The Curious Listener logo. (NPR)
by George T. Gary III
Feb 7, 2013
We all know news can sometimes be a downer. Which is why this week we're featuring a listener letter that doesn't quite fall in the 'fan mail' category. It's from Danielle, a young Curious Listener who was pretty bummed out by some news reports that introduced her to NPR.
We appreciate hearing all perspectives on our work - even if they make us wince a little. Luckily, with over two dozen programs, NPR's got something to pique everyone's interest in one way or another. And that goes for listeners of all ages - and moods!
So whether you're new to NPR programming like Danielle, or a lifelong fan, we want you to know all of what we offer - shows, live specials, podcasts, apps and more. Read on to see what might be up your alley:
Send your questions about the inner workings of NPR, something you heard during a program, or anything else NPR-related to NPR Listener Services. Your question and the answer might even end up on the This is NPR blog.
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Dear Danielle, Thank you for taking the time to contact us and share your views. While we're pretty big fans of the news, we agree with you: Hearing about some current events can be pretty grim, and while focusing your listening only on our news programming will definitely be informative, it could also be a downer. In our newsmagazines, Morning Edition
and All Things Considered
, we try to start each two-hour program with a focus on the more serious news, and then end with lighter pieces. Sometimes, as your note makes clear, our balance is a little to the serious side for some peoples' taste. That's why I'm delighted to tell you that we also have a lot of other radio programs and digital content that focus not only on the lighter side of news, but also on stuff we think is pretty interesting. For instance, we maintain a food blog called The Salt
, which not only shares recipes but also recently gave an overview of several giant (yet somehow kind of funny) food spills worldwide; Ask Me Another
, a quiz show that features puzzles, trivia, and more nerdy music than you can shake a stick at, all in front of a live audience; The Picture Show
, a blog that features photography we find amazing, like these photos of birds caught mid-flight; TED Radio Hour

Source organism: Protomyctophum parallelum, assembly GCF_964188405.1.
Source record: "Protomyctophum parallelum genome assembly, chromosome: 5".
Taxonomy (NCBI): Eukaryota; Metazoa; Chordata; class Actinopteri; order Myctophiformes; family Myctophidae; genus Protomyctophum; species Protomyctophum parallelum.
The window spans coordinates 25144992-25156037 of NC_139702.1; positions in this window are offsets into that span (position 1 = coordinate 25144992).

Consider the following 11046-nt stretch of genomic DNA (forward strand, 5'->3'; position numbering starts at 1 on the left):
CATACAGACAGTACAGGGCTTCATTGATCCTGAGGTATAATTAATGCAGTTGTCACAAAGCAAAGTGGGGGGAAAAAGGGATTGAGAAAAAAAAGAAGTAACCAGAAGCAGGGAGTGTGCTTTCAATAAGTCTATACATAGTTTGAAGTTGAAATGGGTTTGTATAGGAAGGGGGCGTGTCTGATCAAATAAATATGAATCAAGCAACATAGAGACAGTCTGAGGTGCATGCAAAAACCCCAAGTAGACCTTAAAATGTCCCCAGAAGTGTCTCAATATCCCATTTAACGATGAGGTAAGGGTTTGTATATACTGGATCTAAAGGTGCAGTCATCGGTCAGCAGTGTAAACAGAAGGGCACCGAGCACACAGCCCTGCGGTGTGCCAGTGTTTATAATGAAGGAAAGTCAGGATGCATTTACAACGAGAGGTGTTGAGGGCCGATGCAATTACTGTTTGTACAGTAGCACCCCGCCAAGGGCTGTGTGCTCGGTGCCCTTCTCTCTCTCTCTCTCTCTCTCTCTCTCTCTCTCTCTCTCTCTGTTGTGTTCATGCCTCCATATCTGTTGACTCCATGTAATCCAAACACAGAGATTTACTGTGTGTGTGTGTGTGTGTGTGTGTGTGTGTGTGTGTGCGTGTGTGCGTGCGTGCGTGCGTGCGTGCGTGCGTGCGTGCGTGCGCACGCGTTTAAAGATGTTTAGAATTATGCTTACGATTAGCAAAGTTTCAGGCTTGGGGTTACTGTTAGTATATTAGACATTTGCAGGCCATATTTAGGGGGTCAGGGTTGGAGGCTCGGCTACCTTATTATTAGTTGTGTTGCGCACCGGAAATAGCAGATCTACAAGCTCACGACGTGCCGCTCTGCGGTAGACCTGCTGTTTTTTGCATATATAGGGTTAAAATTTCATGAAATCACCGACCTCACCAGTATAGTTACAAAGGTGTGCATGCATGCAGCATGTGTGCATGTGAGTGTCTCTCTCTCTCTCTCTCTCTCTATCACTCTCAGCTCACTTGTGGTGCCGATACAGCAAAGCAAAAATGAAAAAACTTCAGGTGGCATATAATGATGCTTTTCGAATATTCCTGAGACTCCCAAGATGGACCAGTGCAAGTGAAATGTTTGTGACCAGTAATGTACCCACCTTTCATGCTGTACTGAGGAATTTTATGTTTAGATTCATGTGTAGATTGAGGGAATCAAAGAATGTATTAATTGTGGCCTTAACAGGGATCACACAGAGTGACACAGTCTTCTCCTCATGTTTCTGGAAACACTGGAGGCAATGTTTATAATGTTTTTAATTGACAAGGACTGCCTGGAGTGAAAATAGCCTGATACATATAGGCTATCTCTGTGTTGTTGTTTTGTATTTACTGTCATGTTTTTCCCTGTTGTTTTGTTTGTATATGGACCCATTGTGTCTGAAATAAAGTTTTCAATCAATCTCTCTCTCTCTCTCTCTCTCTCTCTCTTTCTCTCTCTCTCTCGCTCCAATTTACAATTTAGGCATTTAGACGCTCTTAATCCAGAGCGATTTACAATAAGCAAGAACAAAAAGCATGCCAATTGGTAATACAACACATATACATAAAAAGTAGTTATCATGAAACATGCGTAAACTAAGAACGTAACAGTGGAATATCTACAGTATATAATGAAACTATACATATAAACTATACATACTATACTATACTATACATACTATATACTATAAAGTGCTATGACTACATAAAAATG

, which presents a new way to look at innovative ideas (if you have a chance, listen to the episode "Where Ideas Come From" - it's a personal favorite); Snap Judgment
, a radio show that bills itself (fairly, I think) as "cinematic, dramatic, and kick-ass radio" - the episode "The Stranger"
is really good; and last but by no means least, we have NPR Music
, an entire department dedicated to finding and sharing really great music in every genre out there. We completely understand that your first teacher-assigned experience of NPR might not have been a great one. But we hope if you give us another chance, you'll see that we're more than "depressing". We are always delighted to hear from listeners. Please let us know if we can be of further assistance, and we'd love to know if you give any of our programming a listen. Thank you for listening to NPR, and for your continued support of public broadcasting. For the latest news and information, visit NPR.org. Sincerely,
NPR Audience Partnership
I was assigned with other students to listen to NPR for a week - I am 17 years old, soon to graduate. We were told we would have a "new" learning experience and widen our appreciation of the world. Now, after the week is up, I must tell you that I have never listened to a more depressing program - all you do is broadcast downers: I turned on the radio this morning and the reporter was going to give a report on Haiti and went back into the files to give all the original grim reports. "That's the way the world is", I'm sure you're thinking. Sure, but we hear this from every direction. If I want to be depressed, I don't need NPR. Danielle Skyforest, CA
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